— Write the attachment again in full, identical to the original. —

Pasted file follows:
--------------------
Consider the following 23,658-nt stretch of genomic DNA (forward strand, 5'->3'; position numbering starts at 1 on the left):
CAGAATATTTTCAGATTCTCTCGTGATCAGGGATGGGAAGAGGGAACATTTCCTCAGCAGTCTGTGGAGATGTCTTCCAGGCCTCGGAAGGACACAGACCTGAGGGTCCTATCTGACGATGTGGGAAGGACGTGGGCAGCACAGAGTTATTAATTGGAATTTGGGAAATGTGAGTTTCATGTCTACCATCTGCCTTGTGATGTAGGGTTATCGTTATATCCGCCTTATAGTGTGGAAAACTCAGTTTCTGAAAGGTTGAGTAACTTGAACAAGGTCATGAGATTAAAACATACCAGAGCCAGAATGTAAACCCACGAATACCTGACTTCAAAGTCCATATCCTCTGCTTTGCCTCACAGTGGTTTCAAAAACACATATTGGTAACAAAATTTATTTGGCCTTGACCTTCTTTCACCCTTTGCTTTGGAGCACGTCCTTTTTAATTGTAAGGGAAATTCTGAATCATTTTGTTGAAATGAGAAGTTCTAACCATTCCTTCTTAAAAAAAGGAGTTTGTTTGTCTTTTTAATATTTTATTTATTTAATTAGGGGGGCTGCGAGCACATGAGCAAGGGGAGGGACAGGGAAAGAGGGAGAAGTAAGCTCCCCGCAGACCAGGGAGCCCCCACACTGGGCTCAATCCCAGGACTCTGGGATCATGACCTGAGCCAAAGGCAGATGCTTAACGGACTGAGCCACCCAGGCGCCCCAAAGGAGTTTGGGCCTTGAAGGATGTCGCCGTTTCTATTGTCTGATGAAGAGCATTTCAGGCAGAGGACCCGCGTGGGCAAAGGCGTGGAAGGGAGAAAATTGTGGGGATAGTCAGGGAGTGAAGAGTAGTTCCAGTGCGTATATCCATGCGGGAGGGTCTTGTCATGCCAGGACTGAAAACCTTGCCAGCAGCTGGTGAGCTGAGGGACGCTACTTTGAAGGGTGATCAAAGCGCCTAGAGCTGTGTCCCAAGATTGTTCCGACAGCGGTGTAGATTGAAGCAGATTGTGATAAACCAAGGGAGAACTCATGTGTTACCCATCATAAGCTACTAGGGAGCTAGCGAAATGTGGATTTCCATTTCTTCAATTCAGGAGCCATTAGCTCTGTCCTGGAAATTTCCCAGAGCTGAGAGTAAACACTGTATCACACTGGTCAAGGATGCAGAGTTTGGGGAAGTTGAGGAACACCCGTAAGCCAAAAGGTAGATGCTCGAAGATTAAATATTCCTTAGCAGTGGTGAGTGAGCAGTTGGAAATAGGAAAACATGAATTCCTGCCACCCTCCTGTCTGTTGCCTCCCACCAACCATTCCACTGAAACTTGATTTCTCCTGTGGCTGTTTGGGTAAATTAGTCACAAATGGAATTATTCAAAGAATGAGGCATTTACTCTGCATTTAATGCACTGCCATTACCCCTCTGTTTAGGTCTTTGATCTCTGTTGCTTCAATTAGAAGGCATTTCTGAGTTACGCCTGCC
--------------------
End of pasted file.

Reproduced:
Consider the following 23,658-nt stretch of genomic DNA (forward strand, 5'->3'; position numbering starts at 1 on the left):
CAGAATATTTTCAGATTCTCTCGTGATCAGGGATGGGAAGAGGGAACATTTCCTCAGCAGTCTGTGGAGATGTCTTCCAGGCCTCGGAAGGACACAGACCTGAGGGTCCTATCTGACGATGTGGGAAGGACGTGGGCAGCACAGAGTTATTAATTGGAATTTGGGAAATGTGAGTTTCATGTCTACCATCTGCCTTGTGATGTAGGGTTATCGTTATATCCGCCTTATAGTGTGGAAAACTCAGTTTCTGAAAGGTTGAGTAACTTGAACAAGGTCATGAGATTAAAACATACCAGAGCCAGAATGTAAACCCACGAATACCTGACTTCAAAGTCCATATCCTCTGCTTTGCCTCACAGTGGTTTCAAAAACACATATTGGTAACAAAATTTATTTGGCCTTGACCTTCTTTCACCCTTTGCTTTGGAGCACGTCCTTTTTAATTGTAAGGGAAATTCTGAATCATTTTGTTGAAATGAGAAGTTCTAACCATTCCTTCTTAAAAAAAGGAGTTTGTTTGTCTTTTTAATATTTTATTTATTTAATTAGGGGGGCTGCGAGCACATGAGCAAGGGGAGGGACAGGGAAAGAGGGAGAAGTAAGCTCCCCGCAGACCAGGGAGCCCCCACACTGGGCTCAATCCCAGGACTCTGGGATCATGACCTGAGCCAAAGGCAGATGCTTAACGGACTGAGCCACCCAGGCGCCCCAAAGGAGTTTGGGCCTTGAAGGATGTCGCCGTTTCTATTGTCTGATGAAGAGCATTTCAGGCAGAGGACCCGCGTGGGCAAAGGCGTGGAAGGGAGAAAATTGTGGGGATAGTCAGGGAGTGAAGAGTAGTTCCAGTGCGTATATCCATGCGGGAGGGTCTTGTCATGCCAGGACTGAAAACCTTGCCAGCAGCTGGTGAGCTGAGGGACGCTACTTTGAAGGGTGATCAAAGCGCCTAGAGCTGTGTCCCAAGATTGTTCCGACAGCGGTGTAGATTGAAGCAGATTGTGATAAACCAAGGGAGAACTCATGTGTTACCCATCATAAGCTACTAGGGAGCTAGCGAAATGTGGATTTCCATTTCTTCAATTCAGGAGCCATTAGCTCTGTCCTGGAAATTTCCCAGAGCTGAGAGTAAACACTGTATCACACTGGTCAAGGATGCAGAGTTTGGGGAAGTTGAGGAACACCCGTAAGCCAAAAGGTAGATGCTCGAAGATTAAATATTCCTTAGCAGTGGTGAGTGAGCAGTTGGAAATAGGAAAACATGAATTCCTGCCACCCTCCTGTCTGTTGCCTCCCACCAACCATTCCACTGAAACTTGATTTCTCCTGTGGCTGTTTGGGTAAATTAGTCACAAATGGAATTATTCAAAGAATGAGGCATTTACTCTGCATTTAATGCACTGCCATTACCCCTCTGTTTAGGTCTTTGATCTCTGTTGCTTCAATTAGAAGGCATTTCTGAGTTACGCCTGCC